Wendy's says the new pricing plan is not surprise pricing

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A motorist places his order from the drive-thru lane at a Wendy's fast food restaurant in Alhambra, California on May 5, 2020.



CNN

Don't call Wendy's new pricing plan “surprise pricing.”

In a post on Tuesday, The fast food chain made this clear Tested for new listings With prices that change throughout the day it doesn't mean it costs customers more.

“This has been misinterpreted in some media reports as an intention to raise prices when demand is at its highest levels in our restaurants,” the company statement said. “Digital menu boards can allow us to change menu offerings at different times of the day and offer discounts and value offers to our customers more easily, especially at slower times of the day.”

In an email to CNN, Wendy's was more blunt: “Wendy's will not be implementing surge pricing, which is the practice of raising prices when demand is at its highest. This was not a change in plans. It was never our plan to raise prices when customers visit us often.”

But questions about what we might call the Wendy's experience — surge pricing? Dynamic pricing? another thing? – Highlighted the PR issue with a pricing system that has already been used for years in a range of industries, from ride-sharing to airlines to local happy hour.

Surprise pricing refers to dynamic pricing, which is a way for companies to charge more (or less) based on how many people want their products at any given time.

“Whoever called it high prices has made the worst marketing mistake you can think of,” said Juan Castillo, an assistant professor of economics at the University of Pennsylvania. “The price hike sent a message to everyone that it was mostly about increasing prices. That created a very negative reaction from the public.”

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Dynamic pricing uses real-time data to see where a company can set its prices.

That allows companies to earn the maximum they can earn at any given moment, Castillo said, but it depends on two critical factors: innovative technology and managing “consumer backlash” — as Wendy's learned this week, when memes about its unaffordable burgers started spreading. After their initial announcement.

Chuck Bell, advocacy director at Consumer Reports, told CNN that consumers are more familiar with high prices from high-fare experiences at companies like Uber and Lyft.

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Uber vehicles line up to transport passengers at Los Angeles International Airport (LAX) on February 8, 2023 in Los Angeles, California.

“Ridesharing prices are generally higher during rush hour,” Bell said. “Your options become more limited when there is peak demand from other customers, so you pay a higher price to get the thing you want.”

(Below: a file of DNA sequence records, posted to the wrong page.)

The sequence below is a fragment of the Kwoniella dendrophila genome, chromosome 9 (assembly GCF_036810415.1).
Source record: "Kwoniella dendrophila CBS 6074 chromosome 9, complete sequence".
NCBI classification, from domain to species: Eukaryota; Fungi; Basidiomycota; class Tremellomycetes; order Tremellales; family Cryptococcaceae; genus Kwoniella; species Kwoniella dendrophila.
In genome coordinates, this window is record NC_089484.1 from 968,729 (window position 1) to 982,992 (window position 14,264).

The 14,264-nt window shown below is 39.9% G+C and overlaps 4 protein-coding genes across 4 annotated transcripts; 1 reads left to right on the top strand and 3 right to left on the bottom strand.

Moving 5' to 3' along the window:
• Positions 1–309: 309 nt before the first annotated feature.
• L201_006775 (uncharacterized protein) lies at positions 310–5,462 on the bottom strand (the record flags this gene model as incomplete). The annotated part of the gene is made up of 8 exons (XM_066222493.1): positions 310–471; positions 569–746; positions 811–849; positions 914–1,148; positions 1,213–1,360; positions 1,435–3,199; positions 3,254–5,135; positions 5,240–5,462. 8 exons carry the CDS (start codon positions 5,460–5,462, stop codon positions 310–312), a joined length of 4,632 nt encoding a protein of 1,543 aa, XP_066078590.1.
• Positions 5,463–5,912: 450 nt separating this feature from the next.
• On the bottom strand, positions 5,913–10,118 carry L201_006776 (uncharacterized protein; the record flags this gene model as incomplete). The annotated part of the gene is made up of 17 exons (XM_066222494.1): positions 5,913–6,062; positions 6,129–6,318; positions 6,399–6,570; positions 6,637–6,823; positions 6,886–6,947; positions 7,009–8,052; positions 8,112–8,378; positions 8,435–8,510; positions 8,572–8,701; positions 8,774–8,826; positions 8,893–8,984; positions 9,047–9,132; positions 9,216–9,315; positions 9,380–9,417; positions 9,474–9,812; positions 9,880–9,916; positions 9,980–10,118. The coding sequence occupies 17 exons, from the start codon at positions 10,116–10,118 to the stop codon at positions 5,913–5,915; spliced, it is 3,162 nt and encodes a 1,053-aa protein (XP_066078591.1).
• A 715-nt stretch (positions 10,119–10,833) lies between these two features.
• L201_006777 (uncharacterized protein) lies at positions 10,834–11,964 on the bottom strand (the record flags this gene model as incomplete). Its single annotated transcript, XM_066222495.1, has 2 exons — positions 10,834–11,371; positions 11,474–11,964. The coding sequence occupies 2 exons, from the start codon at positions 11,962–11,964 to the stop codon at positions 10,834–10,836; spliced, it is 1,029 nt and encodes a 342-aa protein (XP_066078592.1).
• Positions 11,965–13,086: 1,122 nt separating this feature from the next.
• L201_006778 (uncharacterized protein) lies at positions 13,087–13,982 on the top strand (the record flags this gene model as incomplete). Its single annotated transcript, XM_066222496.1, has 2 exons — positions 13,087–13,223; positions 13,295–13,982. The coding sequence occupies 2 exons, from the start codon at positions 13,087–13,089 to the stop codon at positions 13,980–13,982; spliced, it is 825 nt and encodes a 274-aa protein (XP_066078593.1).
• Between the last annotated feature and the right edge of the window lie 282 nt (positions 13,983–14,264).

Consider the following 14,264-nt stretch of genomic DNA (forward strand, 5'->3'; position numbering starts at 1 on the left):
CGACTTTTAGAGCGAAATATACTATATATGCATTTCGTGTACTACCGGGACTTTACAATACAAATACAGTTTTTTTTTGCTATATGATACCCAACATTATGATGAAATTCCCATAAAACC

Despite the frustration with rising prices, dynamic pricing doesn't just mean higher prices, Castillo said. While consumers pay more during peak hours, this also means they pay less outside of peak hours. Think of those two-for-one appetizers or drink specials at your local happy hour.

“Dynamic pricing means sometimes a higher price, sometimes a lower price,” Castillo explained.

Dynamic pricing coming to Wendy's highlights a potential “tipping point” in technology for the fast-food industry, said Jonathan Mize, editor-in-chief of trade publication Restaurant Business.

“If Wendy's idea works, it might prompt others to do something similar, and I wouldn't be surprised to see another series or two test the idea themselves, given what Wendy is doing,” Maze said.

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Dynamic pricing has been around for decades for airline tickets, but the 2000s ushered in an era of greater applications, Castillo explained.

As technology improved, the ability to use real-time data in everyday transactions also improved. “With everyone having smartphones, it's much easier for companies to do this kind of pricing that is adjusted in real time,” Castillo said.

Castillo pointed out that e-commerce is very willing to change prices in this way. Selling tickets Platforms Like Ticketmaster and Stubhub already use dynamic pricing.

Instacart, an online grocery delivery service, also uses the pricing model. Uses Instacart Eversightan AI-powered pricing tool that tests the price people will pay for something.

As dynamic pricing and the use of artificial intelligence move into fast food, companies risk confusing consumers and even losing customers, Lindsay Owens, executive director of Groundwork Collaborative, a D.C.-based progressive policy group, wrote in an email to CNN.

“After significant public opposition, Wendy's is now framing its dynamic pricing strategy as discounts during off-peak times rather than price increases during peak times,” she wrote.

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